As a nationwide transport strike got underway on Monday to protest the government’s program to modernize public utility vehicles (PUVs), protesters claimed they were able to paralyze some routes in Metro Manila, even as the Palace and its agencies downplayed their impact across the country.
Hundreds of commuters still had to wait longer in line for fewer jeepneys, as the Pinagkaisang Samahan ng mga Tsuper at Operator Nationwide (PISTON) reported that by midmorning, no jeepneys and UV Express services were plying routes from Malabon and Caloocan in the north to Las Pinas in the south, with passengers in Manila, Pasig, Pasay, Rizal, Cavite, and Laguna affected.
“The success of the strike is not measured on the extent of the mobilization, but the legitimate issue that the drivers and operators are presenting,” PISTON president Mody Floranda told reporters as their members joined drivers and operators from the group Manibela, counting around 100,000 nationwide.
On its Facebook page, Manibela said in Filipino: “We will push through with the second day of our strike today (Tuesday)! We feel that will be our last day (to protest) as they will be forced to talk to us, and we will win our fight (against PUV modernization). No to phaseout!”
But the Metropolitan Manila Development Authority (MMDA) said the drivers and operators failed to paralyze the transport system in the National Capital Region during the first day of their week-long protest against the phaseout of traditional jeepneys.
MMDA Chairman Romando Artes said the protest had a minimal effect on the commuters on Monday. He attributed this to the government’s contingency measures in place to counter the effects of the strike.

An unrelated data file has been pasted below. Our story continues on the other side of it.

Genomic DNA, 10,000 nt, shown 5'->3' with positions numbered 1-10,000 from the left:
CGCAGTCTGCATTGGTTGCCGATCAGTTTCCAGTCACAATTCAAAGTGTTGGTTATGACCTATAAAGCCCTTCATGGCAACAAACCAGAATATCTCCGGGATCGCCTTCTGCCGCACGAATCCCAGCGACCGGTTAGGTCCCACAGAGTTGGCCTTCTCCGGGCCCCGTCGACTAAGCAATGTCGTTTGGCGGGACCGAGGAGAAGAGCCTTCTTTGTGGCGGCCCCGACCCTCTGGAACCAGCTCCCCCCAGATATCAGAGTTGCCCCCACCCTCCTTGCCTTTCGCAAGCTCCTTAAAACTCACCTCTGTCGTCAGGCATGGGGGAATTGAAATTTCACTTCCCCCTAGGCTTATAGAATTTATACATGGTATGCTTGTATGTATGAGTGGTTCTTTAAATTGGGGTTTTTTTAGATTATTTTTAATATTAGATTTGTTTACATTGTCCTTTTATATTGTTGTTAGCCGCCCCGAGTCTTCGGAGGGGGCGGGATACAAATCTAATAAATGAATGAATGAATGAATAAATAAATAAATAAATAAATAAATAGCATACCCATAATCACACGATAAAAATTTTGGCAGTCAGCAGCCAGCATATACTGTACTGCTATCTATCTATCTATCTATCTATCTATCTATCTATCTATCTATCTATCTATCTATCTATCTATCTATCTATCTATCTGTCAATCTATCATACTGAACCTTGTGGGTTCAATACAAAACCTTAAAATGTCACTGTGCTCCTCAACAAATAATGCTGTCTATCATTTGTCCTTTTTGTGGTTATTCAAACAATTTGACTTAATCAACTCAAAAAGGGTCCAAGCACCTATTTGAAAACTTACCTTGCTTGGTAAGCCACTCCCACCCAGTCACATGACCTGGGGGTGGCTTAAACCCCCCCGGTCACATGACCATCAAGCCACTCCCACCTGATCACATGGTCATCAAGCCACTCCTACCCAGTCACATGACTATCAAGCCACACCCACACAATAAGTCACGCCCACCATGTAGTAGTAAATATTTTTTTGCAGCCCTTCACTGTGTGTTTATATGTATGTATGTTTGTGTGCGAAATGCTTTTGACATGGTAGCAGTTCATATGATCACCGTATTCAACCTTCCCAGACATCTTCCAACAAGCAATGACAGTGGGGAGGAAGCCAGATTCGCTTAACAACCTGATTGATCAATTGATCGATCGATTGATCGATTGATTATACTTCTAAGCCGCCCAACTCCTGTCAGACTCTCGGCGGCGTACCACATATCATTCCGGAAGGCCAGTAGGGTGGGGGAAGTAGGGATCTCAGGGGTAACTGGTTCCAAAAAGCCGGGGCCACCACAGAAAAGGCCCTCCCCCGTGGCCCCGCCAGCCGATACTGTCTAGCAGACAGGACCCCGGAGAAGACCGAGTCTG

The Land Transportation Franchise and Regulatory Board (LTFRB) also said the transport strike affected only 10 percent of the routes in Metro Manila.
In a press briefing at the LTFRB office in East Avenue, Quezon City, LTFRB Technical Division chief Joel Bolano said rescue buses and Libreng Sakay vehicles provided by different government agencies have been deployed in areas affected by the transport strike.
Another region with a similar situation to NCR is Region 4A, which was moderately affected by the transport strike.
In total, he said about 5 percent of transport routes nationwide have been affected by the strike.
“The President, through the Office of the Executive Secretary, organized this Inter-Agency Monitoring Team in response to the transport strike. Because of the unified efforts of concerned agencies, we were able to prepare and address the needs of the riding public,” said Artes, during a press briefing held in MMDA headquarters on Monday afternoon.
“Ahead of the transport strike, assets were pre-positioned, contingency plans were in place, and routes that would be affected by the strike were identified,” Artes said.